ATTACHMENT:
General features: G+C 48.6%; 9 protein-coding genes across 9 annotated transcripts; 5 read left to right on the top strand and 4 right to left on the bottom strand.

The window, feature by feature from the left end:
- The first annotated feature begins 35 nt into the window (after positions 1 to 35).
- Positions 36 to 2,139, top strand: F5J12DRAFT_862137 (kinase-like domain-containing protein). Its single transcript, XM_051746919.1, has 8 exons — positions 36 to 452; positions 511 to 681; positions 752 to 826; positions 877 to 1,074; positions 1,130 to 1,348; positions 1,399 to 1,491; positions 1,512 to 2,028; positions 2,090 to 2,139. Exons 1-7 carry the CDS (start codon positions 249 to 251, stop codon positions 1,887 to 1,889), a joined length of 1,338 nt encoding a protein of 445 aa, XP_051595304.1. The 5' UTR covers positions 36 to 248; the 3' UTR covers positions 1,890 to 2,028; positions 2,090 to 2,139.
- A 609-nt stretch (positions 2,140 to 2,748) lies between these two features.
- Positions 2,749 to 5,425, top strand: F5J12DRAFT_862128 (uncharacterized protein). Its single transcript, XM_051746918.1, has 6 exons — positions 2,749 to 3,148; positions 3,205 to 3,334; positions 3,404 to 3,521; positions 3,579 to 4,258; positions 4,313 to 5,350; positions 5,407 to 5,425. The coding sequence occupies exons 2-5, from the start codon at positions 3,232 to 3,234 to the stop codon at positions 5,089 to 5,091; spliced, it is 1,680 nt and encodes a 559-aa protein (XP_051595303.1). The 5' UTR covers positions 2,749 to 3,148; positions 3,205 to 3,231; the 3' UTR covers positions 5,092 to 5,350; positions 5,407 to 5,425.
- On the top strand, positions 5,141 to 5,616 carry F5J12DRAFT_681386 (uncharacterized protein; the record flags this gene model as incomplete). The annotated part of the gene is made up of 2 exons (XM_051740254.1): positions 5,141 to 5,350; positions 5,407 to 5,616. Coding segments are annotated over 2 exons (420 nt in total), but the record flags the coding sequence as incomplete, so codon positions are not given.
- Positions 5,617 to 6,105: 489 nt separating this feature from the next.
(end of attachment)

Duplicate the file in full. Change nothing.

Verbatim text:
General features: G+C 48.6%; 9 protein-coding genes across 9 annotated transcripts; 5 read left to right on the top strand and 4 right to left on the bottom strand.

The window, feature by feature from the left end:
- The first annotated feature begins 35 nt into the window (after positions 1 to 35).
- Positions 36 to 2,139, top strand: F5J12DRAFT_862137 (kinase-like domain-containing protein). Its single transcript, XM_051746919.1, has 8 exons — positions 36 to 452; positions 511 to 681; positions 752 to 826; positions 877 to 1,074; positions 1,130 to 1,348; positions 1,399 to 1,491; positions 1,512 to 2,028; positions 2,090 to 2,139. Exons 1-7 carry the CDS (start codon positions 249 to 251, stop codon positions 1,887 to 1,889), a joined length of 1,338 nt encoding a protein of 445 aa, XP_051595304.1. The 5' UTR covers positions 36 to 248; the 3' UTR covers positions 1,890 to 2,028; positions 2,090 to 2,139.
- A 609-nt stretch (positions 2,140 to 2,748) lies between these two features.
- Positions 2,749 to 5,425, top strand: F5J12DRAFT_862128 (uncharacterized protein). Its single transcript, XM_051746918.1, has 6 exons — positions 2,749 to 3,148; positions 3,205 to 3,334; positions 3,404 to 3,521; positions 3,579 to 4,258; positions 4,313 to 5,350; positions 5,407 to 5,425. The coding sequence occupies exons 2-5, from the start codon at positions 3,232 to 3,234 to the stop codon at positions 5,089 to 5,091; spliced, it is 1,680 nt and encodes a 559-aa protein (XP_051595303.1). The 5' UTR covers positions 2,749 to 3,148; positions 3,205 to 3,231; the 3' UTR covers positions 5,092 to 5,350; positions 5,407 to 5,425.
- On the top strand, positions 5,141 to 5,616 carry F5J12DRAFT_681386 (uncharacterized protein; the record flags this gene model as incomplete). The annotated part of the gene is made up of 2 exons (XM_051740254.1): positions 5,141 to 5,350; positions 5,407 to 5,616. Coding segments are annotated over 2 exons (420 nt in total), but the record flags the coding sequence as incomplete, so codon positions are not given.
- Positions 5,617 to 6,105: 489 nt separating this feature from the next.